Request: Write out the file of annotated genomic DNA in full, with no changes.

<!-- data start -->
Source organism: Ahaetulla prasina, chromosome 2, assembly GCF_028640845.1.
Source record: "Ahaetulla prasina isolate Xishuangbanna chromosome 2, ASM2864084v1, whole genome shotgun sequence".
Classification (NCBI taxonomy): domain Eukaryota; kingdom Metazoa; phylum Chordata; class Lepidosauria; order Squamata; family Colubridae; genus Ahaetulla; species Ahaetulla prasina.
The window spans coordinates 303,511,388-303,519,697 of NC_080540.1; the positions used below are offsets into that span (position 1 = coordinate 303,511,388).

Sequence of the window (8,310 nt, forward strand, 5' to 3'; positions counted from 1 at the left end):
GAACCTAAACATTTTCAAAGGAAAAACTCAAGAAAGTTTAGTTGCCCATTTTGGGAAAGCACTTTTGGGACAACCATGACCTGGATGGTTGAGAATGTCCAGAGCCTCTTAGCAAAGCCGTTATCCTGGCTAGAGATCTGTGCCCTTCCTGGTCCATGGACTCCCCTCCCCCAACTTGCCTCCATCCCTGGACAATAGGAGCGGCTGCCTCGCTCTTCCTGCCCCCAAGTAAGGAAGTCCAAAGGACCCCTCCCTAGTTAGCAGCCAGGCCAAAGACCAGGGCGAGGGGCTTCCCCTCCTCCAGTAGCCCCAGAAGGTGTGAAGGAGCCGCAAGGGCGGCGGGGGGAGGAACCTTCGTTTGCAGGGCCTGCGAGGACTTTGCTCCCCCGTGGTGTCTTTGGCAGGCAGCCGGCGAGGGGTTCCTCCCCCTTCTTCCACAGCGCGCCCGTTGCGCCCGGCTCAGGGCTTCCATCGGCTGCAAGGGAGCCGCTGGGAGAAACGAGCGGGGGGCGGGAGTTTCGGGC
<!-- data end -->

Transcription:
Source organism: Ahaetulla prasina, chromosome 2, assembly GCF_028640845.1.
Source record: "Ahaetulla prasina isolate Xishuangbanna chromosome 2, ASM2864084v1, whole genome shotgun sequence".
Classification (NCBI taxonomy): domain Eukaryota; kingdom Metazoa; phylum Chordata; class Lepidosauria; order Squamata; family Colubridae; genus Ahaetulla; species Ahaetulla prasina.
The window spans coordinates 303,511,388-303,519,697 of NC_080540.1; the positions used below are offsets into that span (position 1 = coordinate 303,511,388).

Sequence of the window (8,310 nt, forward strand, 5' to 3'; positions counted from 1 at the left end):
GAACCTAAACATTTTCAAAGGAAAAACTCAAGAAAGTTTAGTTGCCCATTTTGGGAAAGCACTTTTGGGACAACCATGACCTGGATGGTTGAGAATGTCCAGAGCCTCTTAGCAAAGCCGTTATCCTGGCTAGAGATCTGTGCCCTTCCTGGTCCATGGACTCCCCTCCCCCAACTTGCCTCCATCCCTGGACAATAGGAGCGGCTGCCTCGCTCTTCCTGCCCCCAAGTAAGGAAGTCCAAAGGACCCCTCCCTAGTTAGCAGCCAGGCCAAAGACCAGGGCGAGGGGCTTCCCCTCCTCCAGTAGCCCCAGAAGGTGTGAAGGAGCCGCAAGGGCGGCGGGGGGAGGAACCTTCGTTTGCAGGGCCTGCGAGGACTTTGCTCCCCCGTGGTGTCTTTGGCAGGCAGCCGGCGAGGGGTTCCTCCCCCTTCTTCCACAGCGCGCCCGTTGCGCCCGGCTCAGGGCTTCCATCGGCTGCAAGGGAGCCGCTGGGAGAAACGAGCGGGGGGCGGGAGTTTCGGGC